For three decades, actor George Hamilton's associations with the rich and famous women of the world--from Lynda Bird Johnson to Vanessa Redgrave and Elizabeth Taylor--have landed his name in the pages of international glamour and gossip magazines.
Now, one of those prominent friendships, with deposed Philippines First Lady Imelda Marcos, has put Hamilton in the middle of global legal disputes, precipitated threats against his life and made his former Beverly Hills mansion the object of a Manila government effort to recover some fraction of the billions of dollars stolen from its national treasury during the Marcos regime.
Over the years, Hamilton and Mrs. Marcos have traveled the world together, met the Pope together, even shopped together. They have wined, dined, danced and sung Imelda's favorite song, "Don't Fence Me In," together.
But previously sealed court documents and other financial records recently obtained by The Times further reveal that the actor and the widow of Ferdinand E. Marcos did business together--and that Hamilton was used, perhaps unwittingly, in the historic looting of the Philippine treasury by the Marcoses.
Marcos and his wife, accused in pending civil cases of using sophisticated schemes to convert billions of public dollars into private wealth during two decades in the presidential palace, funneled more than $12 million through Hamilton's personal accounts before they were ousted, according to court documents from Los Angeles and New York.
Hamilton, 51, used portions of the $12 million to finance a lavish house in Beverly Hills and launch a film development project. In a previously sealed deposition, the actor testified that he got the money from associates of the Marcoses, that he paid it back and that he had no knowledge that the Marcoses were personally linked to the funds.
However, investigators have discovered that the money eventually wound up back in the Marcoses' control outside the Philippines. And although the $12 million in Hamilton transactions represent only a fraction of the $5 billion that the Marcoses are suspected of bleeding from their nation's economy, the transactions are regarded by federal investigators as "typical Marcos deals."
Furthermore, The Times has learned, the former Hamilton house--a one-acre hillside estate in exclusive Benedict Canyon--is about to become property of the Philippine government. The settlement agreement, expected to be announced perhaps as early as next week, validates Manila's claims that the house, which Hamilton sold in 1986, was financed with looted Philippine funds.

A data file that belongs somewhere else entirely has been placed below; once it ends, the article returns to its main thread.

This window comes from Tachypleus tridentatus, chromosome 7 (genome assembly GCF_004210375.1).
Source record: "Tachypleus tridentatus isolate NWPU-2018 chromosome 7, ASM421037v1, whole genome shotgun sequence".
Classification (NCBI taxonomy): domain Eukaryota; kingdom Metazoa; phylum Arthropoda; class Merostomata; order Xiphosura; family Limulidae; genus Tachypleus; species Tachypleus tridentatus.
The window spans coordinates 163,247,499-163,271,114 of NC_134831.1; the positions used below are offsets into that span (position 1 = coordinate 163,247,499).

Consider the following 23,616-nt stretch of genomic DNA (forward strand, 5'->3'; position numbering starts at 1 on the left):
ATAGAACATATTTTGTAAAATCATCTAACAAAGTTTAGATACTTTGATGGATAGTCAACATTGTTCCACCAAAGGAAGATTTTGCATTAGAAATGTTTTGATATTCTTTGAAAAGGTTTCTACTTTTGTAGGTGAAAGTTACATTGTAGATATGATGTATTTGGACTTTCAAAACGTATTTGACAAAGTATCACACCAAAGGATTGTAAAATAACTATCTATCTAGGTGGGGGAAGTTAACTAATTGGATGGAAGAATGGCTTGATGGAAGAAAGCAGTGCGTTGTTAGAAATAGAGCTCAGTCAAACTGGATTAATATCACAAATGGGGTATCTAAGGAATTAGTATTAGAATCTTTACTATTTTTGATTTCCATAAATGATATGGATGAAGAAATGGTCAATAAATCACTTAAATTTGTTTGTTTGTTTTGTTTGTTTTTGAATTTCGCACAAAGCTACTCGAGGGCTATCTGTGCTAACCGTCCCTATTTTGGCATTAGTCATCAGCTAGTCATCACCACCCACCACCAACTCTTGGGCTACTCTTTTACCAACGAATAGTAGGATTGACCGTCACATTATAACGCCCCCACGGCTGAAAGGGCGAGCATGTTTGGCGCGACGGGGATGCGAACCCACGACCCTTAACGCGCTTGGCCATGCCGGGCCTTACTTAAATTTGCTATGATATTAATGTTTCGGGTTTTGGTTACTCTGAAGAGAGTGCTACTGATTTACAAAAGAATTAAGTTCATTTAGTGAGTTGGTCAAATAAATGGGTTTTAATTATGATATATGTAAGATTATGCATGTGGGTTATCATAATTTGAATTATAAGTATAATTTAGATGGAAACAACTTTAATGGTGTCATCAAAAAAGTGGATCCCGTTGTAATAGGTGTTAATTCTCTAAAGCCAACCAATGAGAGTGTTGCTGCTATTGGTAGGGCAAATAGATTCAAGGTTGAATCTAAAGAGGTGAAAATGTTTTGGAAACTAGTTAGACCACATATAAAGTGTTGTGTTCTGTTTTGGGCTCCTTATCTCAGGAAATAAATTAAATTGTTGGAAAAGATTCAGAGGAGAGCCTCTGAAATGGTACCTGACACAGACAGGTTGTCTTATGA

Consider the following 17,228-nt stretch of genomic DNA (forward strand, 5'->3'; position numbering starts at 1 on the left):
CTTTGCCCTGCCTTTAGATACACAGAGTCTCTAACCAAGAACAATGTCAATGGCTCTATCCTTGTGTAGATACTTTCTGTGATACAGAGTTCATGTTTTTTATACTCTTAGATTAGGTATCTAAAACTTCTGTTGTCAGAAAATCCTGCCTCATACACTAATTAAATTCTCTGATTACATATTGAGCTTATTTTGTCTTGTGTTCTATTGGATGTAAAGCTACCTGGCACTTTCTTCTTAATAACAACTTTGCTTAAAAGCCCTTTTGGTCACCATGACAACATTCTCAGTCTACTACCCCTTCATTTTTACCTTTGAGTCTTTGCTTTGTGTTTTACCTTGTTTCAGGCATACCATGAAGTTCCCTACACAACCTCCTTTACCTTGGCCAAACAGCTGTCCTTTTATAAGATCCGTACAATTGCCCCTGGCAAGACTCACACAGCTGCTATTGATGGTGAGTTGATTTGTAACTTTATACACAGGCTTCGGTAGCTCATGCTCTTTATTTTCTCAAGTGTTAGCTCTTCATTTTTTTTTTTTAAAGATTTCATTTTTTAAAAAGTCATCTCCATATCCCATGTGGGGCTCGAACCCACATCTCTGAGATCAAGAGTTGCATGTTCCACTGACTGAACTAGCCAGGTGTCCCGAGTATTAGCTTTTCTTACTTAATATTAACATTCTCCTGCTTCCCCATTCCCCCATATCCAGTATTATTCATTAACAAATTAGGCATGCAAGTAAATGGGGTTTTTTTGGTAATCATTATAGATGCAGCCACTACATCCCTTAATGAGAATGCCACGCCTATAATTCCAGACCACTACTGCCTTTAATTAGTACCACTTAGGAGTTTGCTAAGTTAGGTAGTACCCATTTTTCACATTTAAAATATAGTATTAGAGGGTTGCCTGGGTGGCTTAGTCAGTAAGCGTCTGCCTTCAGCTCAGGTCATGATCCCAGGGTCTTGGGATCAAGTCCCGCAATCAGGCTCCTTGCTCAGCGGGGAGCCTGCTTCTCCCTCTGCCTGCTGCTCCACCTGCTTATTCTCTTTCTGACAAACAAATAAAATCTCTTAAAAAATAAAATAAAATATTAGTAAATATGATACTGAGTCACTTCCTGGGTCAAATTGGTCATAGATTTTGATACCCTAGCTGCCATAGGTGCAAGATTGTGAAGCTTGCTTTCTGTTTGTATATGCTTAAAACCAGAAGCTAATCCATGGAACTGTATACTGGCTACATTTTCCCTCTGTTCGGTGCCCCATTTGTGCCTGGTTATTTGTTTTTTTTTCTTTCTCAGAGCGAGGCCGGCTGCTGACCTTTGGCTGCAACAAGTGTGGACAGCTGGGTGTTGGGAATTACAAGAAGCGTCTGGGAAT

Assistant U.S. Atty. Charles G. LaBella, a New York federal prosecutor involved in those settlement negotiations, said that the Marcoses used Hamilton as "a front" to move money.
But the actor's attorney, Arthur N. Greenberg, said Hamilton thought he was dealing with wealthy Philippine entrepreneurs and never knew that the millions of dollars he received came from his friends, the Marcoses.
"Maybe he was a tool for someone, an innocent," Greenberg said in an interview at his Century City office. "He would not knowingly participate in any transaction that has any taint."
Privacy Claim Lost
Hamilton declined to be interviewed for this story after his attorneys lost a strenuous legal battle to keep sealed hundreds of pages of records and testimony. He said the release would be a violation of his privacy. He also said that when he was linked to the Marcoses in the past, he received anonymous death threats.
U.S. Dist. Judge Mariana R. Pfaelzer ordered the papers released last June, and a federal appeals court, calling the actor "a noted man-about-town" who should expect to be the object of publicity, rejected Hamilton's appeal. U.S. Supreme Court Justice Sandra Day O'Connor turned back his final appeal in late August.
In public testimony and in his previously sealed deposition, taken in 1987 as part of a Philippine government lawsuit against the Marcoses, the actor acknowledged only a social relationship with the Marcoses and repeatedly denied having any business links with the woman he commonly refers to as "Madam Marcos."
But the newly released court documents and other related records trace the $12 million from secret Marcos accounts in the Philippines, through Hamilton investments in the United States, to foreign banks and offshore shell companies associated with the Marcoses.
In one transaction, $5.5 million in U.S. currency, raised by the government-owned Philippine National Oil Co., was siphoned into an abortive Hamilton movie production on the wartime love life of Gen. Douglas MacArthur.
Eventually, Hamilton relinquished the money to a Hong Kong bank and the funds ended up in London, where a Filipino architect gave the $5.5 million to "two swarthy men" linked to Mrs. Marcos, according to investigators.
Additional Philippine funds financed Hamilton real estate investments, including a Mississippi plantation and his former Benedict Canyon home, built by screen legend Charlie Chaplin.